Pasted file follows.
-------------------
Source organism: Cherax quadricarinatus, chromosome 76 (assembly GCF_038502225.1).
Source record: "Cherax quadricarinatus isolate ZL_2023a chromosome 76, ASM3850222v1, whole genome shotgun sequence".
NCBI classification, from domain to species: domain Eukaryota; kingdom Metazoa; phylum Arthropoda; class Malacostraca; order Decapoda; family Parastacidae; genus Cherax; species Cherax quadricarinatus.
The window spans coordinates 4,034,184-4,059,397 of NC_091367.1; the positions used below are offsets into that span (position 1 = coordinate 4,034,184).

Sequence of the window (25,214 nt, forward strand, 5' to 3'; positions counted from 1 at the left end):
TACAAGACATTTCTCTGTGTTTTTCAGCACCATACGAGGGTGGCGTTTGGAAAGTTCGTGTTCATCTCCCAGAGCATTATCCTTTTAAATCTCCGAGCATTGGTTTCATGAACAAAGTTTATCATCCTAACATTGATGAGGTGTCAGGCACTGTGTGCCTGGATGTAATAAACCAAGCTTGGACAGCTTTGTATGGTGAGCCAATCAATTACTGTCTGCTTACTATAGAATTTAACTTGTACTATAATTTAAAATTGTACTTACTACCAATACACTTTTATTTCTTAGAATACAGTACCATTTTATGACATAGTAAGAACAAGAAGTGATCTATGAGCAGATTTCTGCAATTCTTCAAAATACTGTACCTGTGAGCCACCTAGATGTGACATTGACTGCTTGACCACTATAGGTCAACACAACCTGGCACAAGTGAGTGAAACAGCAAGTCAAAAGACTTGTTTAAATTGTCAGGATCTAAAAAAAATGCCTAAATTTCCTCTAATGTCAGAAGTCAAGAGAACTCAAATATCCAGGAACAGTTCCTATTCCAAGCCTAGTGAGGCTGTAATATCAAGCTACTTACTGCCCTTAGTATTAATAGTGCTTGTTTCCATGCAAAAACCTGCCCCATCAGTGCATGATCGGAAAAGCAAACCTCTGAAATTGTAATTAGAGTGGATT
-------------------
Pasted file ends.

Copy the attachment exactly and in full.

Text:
Source organism: Cherax quadricarinatus, chromosome 76 (assembly GCF_038502225.1).
Source record: "Cherax quadricarinatus isolate ZL_2023a chromosome 76, ASM3850222v1, whole genome shotgun sequence".
NCBI classification, from domain to species: domain Eukaryota; kingdom Metazoa; phylum Arthropoda; class Malacostraca; order Decapoda; family Parastacidae; genus Cherax; species Cherax quadricarinatus.
The window spans coordinates 4,034,184-4,059,397 of NC_091367.1; the positions used below are offsets into that span (position 1 = coordinate 4,034,184).

Sequence of the window (25,214 nt, forward strand, 5' to 3'; positions counted from 1 at the left end):
TACAAGACATTTCTCTGTGTTTTTCAGCACCATACGAGGGTGGCGTTTGGAAAGTTCGTGTTCATCTCCCAGAGCATTATCCTTTTAAATCTCCGAGCATTGGTTTCATGAACAAAGTTTATCATCCTAACATTGATGAGGTGTCAGGCACTGTGTGCCTGGATGTAATAAACCAAGCTTGGACAGCTTTGTATGGTGAGCCAATCAATTACTGTCTGCTTACTATAGAATTTAACTTGTACTATAATTTAAAATTGTACTTACTACCAATACACTTTTATTTCTTAGAATACAGTACCATTTTATGACATAGTAAGAACAAGAAGTGATCTATGAGCAGATTTCTGCAATTCTTCAAAATACTGTACCTGTGAGCCACCTAGATGTGACATTGACTGCTTGACCACTATAGGTCAACACAACCTGGCACAAGTGAGTGAAACAGCAAGTCAAAAGACTTGTTTAAATTGTCAGGATCTAAAAAAAATGCCTAAATTTCCTCTAATGTCAGAAGTCAAGAGAACTCAAATATCCAGGAACAGTTCCTATTCCAAGCCTAGTGAGGCTGTAATATCAAGCTACTTACTGCCCTTAGTATTAATAGTGCTTGTTTCCATGCAAAAACCTGCCCCATCAGTGCATGATCGGAAAAGCAAACCTCTGAAATTGTAATTAGAGTGGATT